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Pregnancy Timeline by SemestersFemale Reproductive SystemFertilizationThe Appearance of SomitesFirst TrimesterSecond TrimesterThird TrimesterFetal liver is producing blood cellsHead may position into pelvisBrain convolutions beginFull TermWhite fat begins to be madeWhite fat begins to be madeHead may position into pelvisImmune system beginningImmune system beginningPeriod of rapid brain growthBrain convolutions beginLungs begin to produce surfactantSensory brain waves begin to activateSensory brain waves begin to activateInner Ear Bones HardenBone marrow starts making blood cellsBone marrow starts making blood cellsBrown fat surrounds lymphatic systemFetal sexual organs visibleFinger and toe prints appearFinger and toe prints appearHeartbeat can be detectedHeartbeat can be detectedBasic Brain Structure in PlaceThe Appearance of SomitesFirst Detectable Brain WavesA Four Chambered HeartBeginning Cerebral HemispheresEnd of Embryonic PeriodEnd of Embryonic PeriodFirst Thin Layer of Skin AppearsThird TrimesterDevelopmental Timeline
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November 25, 2012--------News Archive Return to: News Alerts


Deficiency (or inhibition) of molecules of the interleukin (IL)-12 and/or IL-23 signal
pathway reduces Alzheimer-like pathological changes –
depicted here as so-called- amyloid plaques
(spot-like areas, stained in black) – substantially.


Left: Brain hemisphere of an Alzheimer’s mouse;
right: Brain hemisphere of an Alzheimer’s mouse without IL-12 receptor.











WHO Child Growth Charts

       


Alzheimer’s Disease in Mice Alleviated

Pathological changes typical of Alzheimer’s disease were significantly reduced in mice by blockade of an immune system transmitter

A research team from Charité - Universitätsmedizin Berlin and the University of Zurich has just published a new therapeutic approach in fighting Alzheimer’s disease in the current issue of Nature Medicine. This approach promises potential in prevention, as well as in cases where the disease has already set in.

Alzheimer’s disease is one of the most common causes of dementia. In Germany and Switzerland alone, around 1.5 million people are affected, and forecasts predict a doubling of the number of patients worldwide within the next 20 years.


The accumulation of particular abnormal proteins,
including amyloid-ß (Aβ) among others, in patients’
brains plays a central role in this disease.

Prof. Frank Heppner from the Department of
Neuropathology at Charité and his colleague Prof.
Burkhard Becher from the Institute for Experimental
Immunology at the University of Zurich
were able to show that turning off particular
cytokines (immune system signal transmitters)
reduced the Alzheimer’s typical amyloid-ß
deposits in mice with the disease.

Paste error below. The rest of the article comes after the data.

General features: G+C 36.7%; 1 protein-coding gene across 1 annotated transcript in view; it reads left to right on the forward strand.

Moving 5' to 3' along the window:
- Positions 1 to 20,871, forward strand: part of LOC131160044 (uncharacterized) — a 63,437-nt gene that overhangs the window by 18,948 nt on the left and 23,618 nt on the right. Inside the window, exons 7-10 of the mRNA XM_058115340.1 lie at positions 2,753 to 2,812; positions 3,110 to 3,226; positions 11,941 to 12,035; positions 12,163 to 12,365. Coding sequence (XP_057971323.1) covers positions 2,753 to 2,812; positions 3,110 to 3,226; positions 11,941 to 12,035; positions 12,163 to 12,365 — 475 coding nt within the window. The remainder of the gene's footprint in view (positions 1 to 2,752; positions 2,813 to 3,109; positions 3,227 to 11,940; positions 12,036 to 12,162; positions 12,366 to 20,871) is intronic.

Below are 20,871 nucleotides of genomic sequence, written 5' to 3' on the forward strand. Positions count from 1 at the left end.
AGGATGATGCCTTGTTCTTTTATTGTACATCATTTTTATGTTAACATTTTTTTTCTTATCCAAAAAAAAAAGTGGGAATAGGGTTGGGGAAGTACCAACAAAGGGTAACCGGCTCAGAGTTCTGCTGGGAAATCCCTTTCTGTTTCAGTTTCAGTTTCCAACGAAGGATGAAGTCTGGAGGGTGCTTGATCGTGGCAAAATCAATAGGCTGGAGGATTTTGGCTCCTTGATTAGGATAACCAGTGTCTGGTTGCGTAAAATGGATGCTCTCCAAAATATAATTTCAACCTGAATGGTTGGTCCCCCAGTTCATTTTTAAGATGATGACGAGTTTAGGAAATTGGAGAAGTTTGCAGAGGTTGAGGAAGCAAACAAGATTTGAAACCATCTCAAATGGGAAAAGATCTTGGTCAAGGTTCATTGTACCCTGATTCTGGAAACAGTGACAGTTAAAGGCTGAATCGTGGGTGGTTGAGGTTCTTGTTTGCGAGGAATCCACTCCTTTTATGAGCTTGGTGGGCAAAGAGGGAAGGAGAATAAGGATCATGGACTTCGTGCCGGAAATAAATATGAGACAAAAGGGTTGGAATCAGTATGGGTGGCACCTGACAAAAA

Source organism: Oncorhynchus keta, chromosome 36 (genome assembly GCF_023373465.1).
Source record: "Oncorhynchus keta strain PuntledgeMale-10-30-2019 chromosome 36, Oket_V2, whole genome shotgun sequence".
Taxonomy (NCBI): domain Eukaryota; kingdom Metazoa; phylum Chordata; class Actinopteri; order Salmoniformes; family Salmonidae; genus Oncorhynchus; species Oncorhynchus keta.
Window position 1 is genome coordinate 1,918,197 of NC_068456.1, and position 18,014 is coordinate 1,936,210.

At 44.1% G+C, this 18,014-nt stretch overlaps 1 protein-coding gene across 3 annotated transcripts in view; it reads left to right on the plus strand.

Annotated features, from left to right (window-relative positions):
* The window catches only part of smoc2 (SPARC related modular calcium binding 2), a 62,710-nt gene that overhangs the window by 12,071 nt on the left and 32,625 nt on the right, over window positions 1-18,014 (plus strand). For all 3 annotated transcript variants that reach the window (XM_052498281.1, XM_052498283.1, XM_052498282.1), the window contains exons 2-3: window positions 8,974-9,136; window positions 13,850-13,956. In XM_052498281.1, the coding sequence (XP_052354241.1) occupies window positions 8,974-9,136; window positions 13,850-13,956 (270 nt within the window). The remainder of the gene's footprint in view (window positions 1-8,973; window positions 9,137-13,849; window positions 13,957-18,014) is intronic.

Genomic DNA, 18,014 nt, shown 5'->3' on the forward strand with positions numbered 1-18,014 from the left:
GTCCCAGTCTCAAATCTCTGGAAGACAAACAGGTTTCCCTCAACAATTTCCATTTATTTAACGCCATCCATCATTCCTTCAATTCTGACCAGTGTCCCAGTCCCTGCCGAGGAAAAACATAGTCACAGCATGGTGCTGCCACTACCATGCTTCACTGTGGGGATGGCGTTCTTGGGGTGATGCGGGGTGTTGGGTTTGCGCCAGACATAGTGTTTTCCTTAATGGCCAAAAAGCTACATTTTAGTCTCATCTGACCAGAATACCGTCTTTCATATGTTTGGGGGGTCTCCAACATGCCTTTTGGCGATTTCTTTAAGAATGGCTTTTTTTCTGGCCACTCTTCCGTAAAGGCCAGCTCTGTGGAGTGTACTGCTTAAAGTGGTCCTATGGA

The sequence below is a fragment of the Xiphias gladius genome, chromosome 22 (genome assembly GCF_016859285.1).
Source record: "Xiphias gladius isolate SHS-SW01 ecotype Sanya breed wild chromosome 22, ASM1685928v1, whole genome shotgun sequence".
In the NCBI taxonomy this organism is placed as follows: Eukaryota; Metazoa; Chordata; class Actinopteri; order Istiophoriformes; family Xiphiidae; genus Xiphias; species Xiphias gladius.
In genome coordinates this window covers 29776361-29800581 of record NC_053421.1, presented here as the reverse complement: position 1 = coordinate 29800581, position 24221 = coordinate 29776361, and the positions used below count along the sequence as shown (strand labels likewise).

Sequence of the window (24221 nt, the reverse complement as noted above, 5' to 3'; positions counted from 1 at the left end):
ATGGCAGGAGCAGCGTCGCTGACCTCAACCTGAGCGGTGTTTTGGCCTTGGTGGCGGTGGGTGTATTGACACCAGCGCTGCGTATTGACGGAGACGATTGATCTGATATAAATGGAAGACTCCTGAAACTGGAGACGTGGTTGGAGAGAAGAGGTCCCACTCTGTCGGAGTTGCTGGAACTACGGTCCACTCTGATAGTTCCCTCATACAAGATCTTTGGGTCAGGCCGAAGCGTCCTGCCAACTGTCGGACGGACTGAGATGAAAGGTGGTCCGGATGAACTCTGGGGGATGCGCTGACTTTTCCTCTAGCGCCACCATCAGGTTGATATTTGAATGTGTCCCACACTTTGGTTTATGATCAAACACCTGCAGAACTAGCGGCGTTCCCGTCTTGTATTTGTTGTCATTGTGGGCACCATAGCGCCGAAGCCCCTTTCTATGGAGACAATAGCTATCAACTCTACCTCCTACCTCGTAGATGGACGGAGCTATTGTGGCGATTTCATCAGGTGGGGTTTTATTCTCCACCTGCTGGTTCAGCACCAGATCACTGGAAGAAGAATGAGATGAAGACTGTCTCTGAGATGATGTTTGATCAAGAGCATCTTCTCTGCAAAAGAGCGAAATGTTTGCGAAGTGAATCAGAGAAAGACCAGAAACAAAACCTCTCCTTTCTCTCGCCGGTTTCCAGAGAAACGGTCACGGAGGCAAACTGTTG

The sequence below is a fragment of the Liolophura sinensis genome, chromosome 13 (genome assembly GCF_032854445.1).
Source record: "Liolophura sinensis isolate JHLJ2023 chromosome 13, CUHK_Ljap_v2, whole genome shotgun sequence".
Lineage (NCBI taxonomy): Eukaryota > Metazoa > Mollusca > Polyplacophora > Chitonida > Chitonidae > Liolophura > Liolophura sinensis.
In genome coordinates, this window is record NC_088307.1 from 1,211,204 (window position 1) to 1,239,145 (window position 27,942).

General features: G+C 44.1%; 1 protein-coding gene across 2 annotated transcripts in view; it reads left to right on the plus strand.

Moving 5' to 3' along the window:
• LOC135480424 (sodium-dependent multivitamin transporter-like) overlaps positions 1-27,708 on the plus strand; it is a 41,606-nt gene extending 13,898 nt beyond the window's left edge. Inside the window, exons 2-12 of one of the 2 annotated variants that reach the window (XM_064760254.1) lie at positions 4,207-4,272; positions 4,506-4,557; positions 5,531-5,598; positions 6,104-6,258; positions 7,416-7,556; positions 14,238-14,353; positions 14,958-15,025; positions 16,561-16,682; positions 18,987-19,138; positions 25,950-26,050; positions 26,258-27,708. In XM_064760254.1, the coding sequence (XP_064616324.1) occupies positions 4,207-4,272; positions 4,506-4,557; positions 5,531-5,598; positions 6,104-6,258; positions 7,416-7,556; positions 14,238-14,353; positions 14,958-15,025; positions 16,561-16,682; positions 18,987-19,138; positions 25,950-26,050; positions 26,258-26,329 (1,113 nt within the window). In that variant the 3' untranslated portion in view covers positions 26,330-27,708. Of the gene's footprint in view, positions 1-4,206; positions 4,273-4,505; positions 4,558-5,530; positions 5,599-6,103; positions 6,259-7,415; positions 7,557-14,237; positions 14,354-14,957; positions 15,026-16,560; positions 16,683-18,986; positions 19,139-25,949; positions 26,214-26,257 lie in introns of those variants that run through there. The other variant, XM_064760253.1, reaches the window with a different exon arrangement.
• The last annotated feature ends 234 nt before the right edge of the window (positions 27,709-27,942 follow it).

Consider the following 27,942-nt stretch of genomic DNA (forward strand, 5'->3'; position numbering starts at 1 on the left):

As a result, the strongest effects were demonstrated
after reducing amyloid-ß by approximately 65 percent,
when the immune molecule p40 was affected,
which is a component of the cytokines
interleukin (IL)-12 and -23.


Relevant for human therapy

Follow-up experiments also relevant for humans showed that substantial improvements in behavioral testing resulted when mice were given the antibody blocking the immune molecule p40. This effect was also achieved when the mice were already showing symptoms of the disease.

Based on the current study by Prof. Heppner’s and Prof. Becher’s team, the level of p40 molecules is higher in Alzheimer’s patients’ brain fluid, which is in agreement with a recently published study by American colleagues demonstrating increased p40 levels in blood plasma of subjects with Alzheimer’s disease, thus showing obvious relevance for human therapy.


The significance of the immune system in
Alzheimer’s research is the focus of current efforts.

Prof. Heppner and Prof. Becher suspect that
cytokines IL-12 and IL-23 themselves are not
causative in the pathology, and that the mechanism
of the immune molecule p40 in Alzheimer’s
requires additional clarification.

However, they are convinced that the results
of their six-years of research work justify the step
toward clinical studies in humans, for which they
plan to collaborate with a suitable industrial partner.


IIn the context of other illnesses, such as psoriasis, a medication that suppresses p40 in humans has already been applied. “Based on the safety data in patients,” comment Profs. Heppner and Becher, “clinical studies could now be implemented without delay. Now, the goal is to bring the new therapeutic approach to Alzheimer patients quickly.”

Literature:
Johannes vom Berg, Stefan Prokop, Kelly R. Miller, Juliane Obst, Roland E. Kälin, Ileana Lopategui-Cabezas, Anja Wegner, Florian Mair, Carola G. Schipke, Oliver Peters, York Winter, Burkhard Becher, and Frank L. Heppner. Inhibition of IL-12/IL-23 signaling reduces Alzheimer's disease-like pathology and cognitive decline. Nature Medicine. November 25, 2012. doi: 10.1038/nm.2965

Original article: http://www.mediadesk.uzh.ch/articles/2012/alzheimer-erkrankung-bei-maeusen-gemildert--aussichtsreicher-therapieansatz-fuer-menschen_en.html